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The Introductory Paragraph

Start With a Great First Sentence

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The introductory paragraph has three main parts.

Grace Fleming

First impressions are so important. How many times have you heard that? It is true that the first impression—whether it’s a first meeting with a person or the first sentence of a paper—sets the stage for a lasting opinion.

The introductory paragraph of any paper, long or short, should start with a sentence that piques the interest of your readers.

In a well-constructed first paragraph, that first sentence will lead into three or four sentences that provide details about the subject or your process you will address in the body of your essay. These sentences should also set the stage for your thesis statement.

The thesis statement is the subject of much instruction and training. The entirety of your paper hangs on that sentence, which is generally the last sentence of your introductory paragraph.

In summary, your introductory paragraph should contain the following:

  • an attention-grabbing first sentence
  • informative sentences that build to your thesis
  • the thesis statement, which makes a claim or states a view that you will support or build upon

 

Your First Sentence

To get your paper off to a great start, you should try to have a first sentence that engages your reader. Think of your first sentence as a hook that draws your reader in. It is your big chance to be so clever that your reader can’t stop.

As you researched your topic, you probably discovered many interesting anecdotes, quotes, or trivial facts. This is exactly the sort of thing you should use for an engaging introduction.

Consider these ideas for creating a strong beginning.

Surprising fact: The pentagon has twice as many bathrooms as are necessary. The famous government building was constructed in the 1940s, when segregation laws required that separate bathrooms be installed for people of African descent. This building isn’t the only American icon that harkens back to this embarrassing and hurtful time in our history. Across the United States there are many examples of leftover laws and customs that reflect the racism that once permeated American society.

Humor: When my older brother substituted fresh eggs for our hard-boiled Easter eggs, he didn’t realize our father would take the first crack at hiding them. My brother’s holiday ended early that particular day in 1991, but the rest of the family enjoyed the warm April weather, outside on the lawn, until late into the evening. Perhaps it was the warmth of the day and the joy of eating Easter roast while Tommy contemplated his actions that make my memories of Easter so sweet. Whatever the true reason, the fact is that my favorite holiday of the year is Easter Sunday.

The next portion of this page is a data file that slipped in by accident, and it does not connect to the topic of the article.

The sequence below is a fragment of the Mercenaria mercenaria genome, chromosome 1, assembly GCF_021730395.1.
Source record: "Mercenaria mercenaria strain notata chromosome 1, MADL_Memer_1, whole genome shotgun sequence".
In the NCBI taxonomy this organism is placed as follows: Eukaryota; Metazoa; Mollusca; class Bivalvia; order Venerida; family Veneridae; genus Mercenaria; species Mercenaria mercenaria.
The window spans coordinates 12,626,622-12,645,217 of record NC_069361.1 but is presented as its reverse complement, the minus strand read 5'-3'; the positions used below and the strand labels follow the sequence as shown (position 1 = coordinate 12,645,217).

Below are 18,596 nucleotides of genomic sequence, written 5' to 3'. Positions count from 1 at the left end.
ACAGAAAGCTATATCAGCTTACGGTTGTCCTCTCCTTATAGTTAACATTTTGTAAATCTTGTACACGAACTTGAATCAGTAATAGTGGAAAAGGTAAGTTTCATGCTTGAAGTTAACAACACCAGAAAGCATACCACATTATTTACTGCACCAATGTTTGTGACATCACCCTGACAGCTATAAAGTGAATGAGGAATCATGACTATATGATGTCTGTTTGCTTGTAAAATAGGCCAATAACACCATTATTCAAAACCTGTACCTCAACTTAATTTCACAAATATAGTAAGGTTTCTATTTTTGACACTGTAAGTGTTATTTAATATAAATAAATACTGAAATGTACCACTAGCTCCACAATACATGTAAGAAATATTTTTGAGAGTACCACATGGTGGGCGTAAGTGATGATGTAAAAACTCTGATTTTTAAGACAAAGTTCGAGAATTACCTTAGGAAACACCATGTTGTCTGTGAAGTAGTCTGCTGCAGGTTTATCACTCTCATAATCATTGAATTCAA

Quotation: Hillary Rodham Clinton once said that “There cannot be true democracy unless women's voices are heard.” In 2006, when Nancy Pelosi became the nation’s first female Speaker of the House, one woman’s voice rang out clear. With this development, democracy grew to its truest level ever in terms of women’s equality. The historical event also paved the way for Senator Clinton as she warmed her own vocal chords in preparation for a presidential race.

 

Finding the Hook

In each example, the first sentence draws the reader in to find out how the interesting fact leads to a point. You can use many methods to capture your reader’s interest.

Curiosity: A duck’s quack doesn’t echo. Some people might find a deep and mysterious meaning in this fact …

Definition: A homograph is a word with two or more pronunciations. Produce is one example …

Anecdote: Yesterday morning I watched as my older sister left for school with a bright white glob of toothpaste gleaming on her chin. I felt no regret at all until she stepped onto the bus

Supporting Sentences

The body of your introductory paragraph should fulfill two functions: it should explain your first sentence and it should build up to your thesis statement. You'll find that this is much easier than it sounds. Just follow the pattern you see in the above examples.

End With a Good Beginning

Once you complete a first draft of your paper, go back to re-construct your introductory paragraph. Be sure to check your thesis statement to make sure it still holds true—then double check your first sentence to give it some zing.

 

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